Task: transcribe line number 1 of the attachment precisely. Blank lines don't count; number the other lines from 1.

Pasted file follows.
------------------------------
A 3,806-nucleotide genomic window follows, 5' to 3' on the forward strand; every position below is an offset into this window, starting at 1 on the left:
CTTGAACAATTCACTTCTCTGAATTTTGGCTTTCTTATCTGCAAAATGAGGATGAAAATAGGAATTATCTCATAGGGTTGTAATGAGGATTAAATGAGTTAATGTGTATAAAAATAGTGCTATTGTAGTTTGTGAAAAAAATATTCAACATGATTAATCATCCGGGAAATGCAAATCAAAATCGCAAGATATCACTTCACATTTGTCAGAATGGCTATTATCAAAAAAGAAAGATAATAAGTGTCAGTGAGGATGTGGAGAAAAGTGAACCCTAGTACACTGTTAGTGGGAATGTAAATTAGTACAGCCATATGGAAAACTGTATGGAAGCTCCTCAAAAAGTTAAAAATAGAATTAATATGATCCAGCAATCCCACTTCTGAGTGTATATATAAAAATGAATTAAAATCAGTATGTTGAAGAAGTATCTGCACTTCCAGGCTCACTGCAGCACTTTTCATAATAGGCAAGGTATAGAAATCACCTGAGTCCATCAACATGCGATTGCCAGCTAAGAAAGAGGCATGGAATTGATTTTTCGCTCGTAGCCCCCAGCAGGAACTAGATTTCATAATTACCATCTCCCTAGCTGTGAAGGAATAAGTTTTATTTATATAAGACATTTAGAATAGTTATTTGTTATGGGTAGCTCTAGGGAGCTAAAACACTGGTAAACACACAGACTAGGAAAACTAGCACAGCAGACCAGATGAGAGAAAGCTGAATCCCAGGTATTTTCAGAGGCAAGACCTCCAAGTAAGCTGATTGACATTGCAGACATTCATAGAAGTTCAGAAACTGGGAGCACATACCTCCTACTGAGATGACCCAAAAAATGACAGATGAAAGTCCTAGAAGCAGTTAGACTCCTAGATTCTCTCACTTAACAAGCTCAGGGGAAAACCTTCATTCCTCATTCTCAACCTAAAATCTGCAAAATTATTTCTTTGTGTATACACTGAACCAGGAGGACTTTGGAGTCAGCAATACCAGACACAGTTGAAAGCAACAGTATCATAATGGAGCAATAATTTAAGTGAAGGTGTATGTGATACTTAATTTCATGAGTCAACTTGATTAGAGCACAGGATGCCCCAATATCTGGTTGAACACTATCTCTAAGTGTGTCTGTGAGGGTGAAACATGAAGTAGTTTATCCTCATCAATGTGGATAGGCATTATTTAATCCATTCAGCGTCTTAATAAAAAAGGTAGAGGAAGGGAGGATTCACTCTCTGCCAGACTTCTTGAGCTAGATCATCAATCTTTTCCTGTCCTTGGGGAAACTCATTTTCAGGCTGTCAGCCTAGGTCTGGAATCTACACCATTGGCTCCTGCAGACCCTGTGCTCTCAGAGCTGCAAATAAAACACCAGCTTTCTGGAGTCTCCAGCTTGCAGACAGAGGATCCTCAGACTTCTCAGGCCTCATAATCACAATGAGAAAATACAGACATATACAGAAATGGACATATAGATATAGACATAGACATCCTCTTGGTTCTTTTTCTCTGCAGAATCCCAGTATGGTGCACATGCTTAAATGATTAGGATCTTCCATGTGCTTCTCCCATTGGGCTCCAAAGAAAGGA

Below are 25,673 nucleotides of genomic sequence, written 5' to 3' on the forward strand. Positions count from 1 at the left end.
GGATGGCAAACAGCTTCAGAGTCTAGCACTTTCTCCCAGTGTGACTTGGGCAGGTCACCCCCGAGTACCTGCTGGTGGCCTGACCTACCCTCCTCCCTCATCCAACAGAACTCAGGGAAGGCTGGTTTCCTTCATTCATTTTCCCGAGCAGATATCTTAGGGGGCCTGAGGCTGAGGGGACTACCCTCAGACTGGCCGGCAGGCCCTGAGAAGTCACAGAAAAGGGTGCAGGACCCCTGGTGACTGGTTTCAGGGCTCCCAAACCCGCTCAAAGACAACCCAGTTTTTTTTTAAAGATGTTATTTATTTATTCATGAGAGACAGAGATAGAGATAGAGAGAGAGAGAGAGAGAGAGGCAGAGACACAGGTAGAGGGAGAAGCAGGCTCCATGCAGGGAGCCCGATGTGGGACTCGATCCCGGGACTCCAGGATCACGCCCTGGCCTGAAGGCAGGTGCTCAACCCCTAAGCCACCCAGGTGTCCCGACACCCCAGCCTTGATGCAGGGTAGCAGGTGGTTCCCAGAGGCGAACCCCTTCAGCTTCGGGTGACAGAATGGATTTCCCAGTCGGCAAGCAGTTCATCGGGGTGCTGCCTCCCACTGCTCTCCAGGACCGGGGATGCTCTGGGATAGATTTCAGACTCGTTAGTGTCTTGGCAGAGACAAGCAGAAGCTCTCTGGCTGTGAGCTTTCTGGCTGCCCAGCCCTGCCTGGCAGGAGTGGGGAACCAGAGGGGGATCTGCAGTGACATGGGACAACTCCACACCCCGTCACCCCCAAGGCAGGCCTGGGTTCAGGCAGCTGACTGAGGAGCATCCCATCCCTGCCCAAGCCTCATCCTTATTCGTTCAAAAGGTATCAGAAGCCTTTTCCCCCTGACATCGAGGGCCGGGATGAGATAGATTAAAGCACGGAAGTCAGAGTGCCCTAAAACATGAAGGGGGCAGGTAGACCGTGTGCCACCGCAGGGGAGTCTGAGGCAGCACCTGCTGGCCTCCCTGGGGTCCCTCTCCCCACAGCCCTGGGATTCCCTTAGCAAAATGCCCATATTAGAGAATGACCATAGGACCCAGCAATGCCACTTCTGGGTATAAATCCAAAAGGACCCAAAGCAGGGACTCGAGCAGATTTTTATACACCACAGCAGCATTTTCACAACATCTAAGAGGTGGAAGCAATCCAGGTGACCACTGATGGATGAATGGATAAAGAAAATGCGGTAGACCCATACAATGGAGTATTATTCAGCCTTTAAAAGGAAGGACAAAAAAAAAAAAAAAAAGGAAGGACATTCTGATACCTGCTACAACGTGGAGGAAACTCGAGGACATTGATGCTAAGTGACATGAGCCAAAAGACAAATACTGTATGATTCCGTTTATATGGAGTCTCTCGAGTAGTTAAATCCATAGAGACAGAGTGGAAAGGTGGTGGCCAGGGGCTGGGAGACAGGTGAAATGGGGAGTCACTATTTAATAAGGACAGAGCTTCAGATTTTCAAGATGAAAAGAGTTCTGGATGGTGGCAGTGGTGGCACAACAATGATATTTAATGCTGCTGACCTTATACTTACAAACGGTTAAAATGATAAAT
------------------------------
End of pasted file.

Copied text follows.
A 3,806-nucleotide genomic window follows, 5' to 3' on the forward strand; every position below is an offset into this window, starting at 1 on the left: